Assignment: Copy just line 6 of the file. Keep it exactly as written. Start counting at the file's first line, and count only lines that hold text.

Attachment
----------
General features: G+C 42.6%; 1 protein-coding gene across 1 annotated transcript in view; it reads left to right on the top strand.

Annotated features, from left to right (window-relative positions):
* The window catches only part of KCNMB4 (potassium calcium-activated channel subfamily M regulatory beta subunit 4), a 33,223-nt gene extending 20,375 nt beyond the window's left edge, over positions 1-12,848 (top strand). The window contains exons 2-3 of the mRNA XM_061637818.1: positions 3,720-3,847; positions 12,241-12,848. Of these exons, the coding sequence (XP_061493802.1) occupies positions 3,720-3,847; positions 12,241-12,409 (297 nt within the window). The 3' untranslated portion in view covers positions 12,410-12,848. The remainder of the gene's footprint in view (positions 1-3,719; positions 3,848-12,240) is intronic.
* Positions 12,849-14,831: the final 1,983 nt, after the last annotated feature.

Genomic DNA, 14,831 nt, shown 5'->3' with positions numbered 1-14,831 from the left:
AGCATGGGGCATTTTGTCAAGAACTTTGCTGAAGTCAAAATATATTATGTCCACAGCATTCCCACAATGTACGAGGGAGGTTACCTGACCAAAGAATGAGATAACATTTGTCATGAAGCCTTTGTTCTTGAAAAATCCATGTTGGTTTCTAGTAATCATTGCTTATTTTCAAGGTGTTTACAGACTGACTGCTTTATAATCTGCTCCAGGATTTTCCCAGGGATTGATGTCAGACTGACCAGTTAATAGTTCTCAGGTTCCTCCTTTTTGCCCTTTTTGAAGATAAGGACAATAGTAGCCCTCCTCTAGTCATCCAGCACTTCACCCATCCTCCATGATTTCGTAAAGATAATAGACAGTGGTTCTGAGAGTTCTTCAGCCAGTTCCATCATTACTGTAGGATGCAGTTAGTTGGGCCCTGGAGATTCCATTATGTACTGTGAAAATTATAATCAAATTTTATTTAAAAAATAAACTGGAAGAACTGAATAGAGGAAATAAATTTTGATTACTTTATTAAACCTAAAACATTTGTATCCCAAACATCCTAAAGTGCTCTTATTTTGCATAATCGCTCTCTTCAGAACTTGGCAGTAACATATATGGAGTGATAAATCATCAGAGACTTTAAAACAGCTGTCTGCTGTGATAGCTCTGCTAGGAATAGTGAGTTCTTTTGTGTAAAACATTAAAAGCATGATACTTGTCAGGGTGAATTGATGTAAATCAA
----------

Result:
AGCATGGGGCATTTTGTCAAGAACTTTGCTGAAGTCAAAATATATTATGTCCACAGCATTCCCACAATGTACGAGGGAGGTTACCTGACCAAAGAATGAGATAACATTTGTCATGAAGCCTTTGTTCTTGAAAAATCCATGTTGGTTTCTAGTAATCATTGCTTATTTTCAAGGTGTTTACAGACTGACTGCTTTATAATCTGCTCCAGGATTTTCCCAGGGATTGATGTCAGACTGACCAGTTAATAGTTCTCAGGTTCCTCCTTTTTGCCCTTTTTGAAGATAAGGACAATAGTAGCCCTCCTCTAGTCATCCAGCACTTCACCCATCCTCCATGATTTCGTAAAGATAATAGACAGTGGTTCTGAGAGTTCTTCAGCCAGTTCCATCATTACTGTAGGATGCAGTTAGTTGGGCCCTGGAGATTCCATTATGTACTGTGAAAATTATAATCAAATTTTATTTAAAAAATAAACTGGAAGAACTGAATAGAGGAAATAAATTTTGATTACTTTATTAAACCTAAAACATTTGTATCCCAAACATCCTAAAGTGCTCTTATTTTGCATAATCGCTCTCTTCAGAACTTGGCAGTAACATATATGGAGTGATAAATCATCAGAGACTTTAAAACAGCTGTCTGCTGTGATAGCTCTGCTAGGAATAGTGAGTTCTTTTGTGTAAAACATTAAAAGCATGATACTTGTCAGGGTGAATTGATGTAAATCAA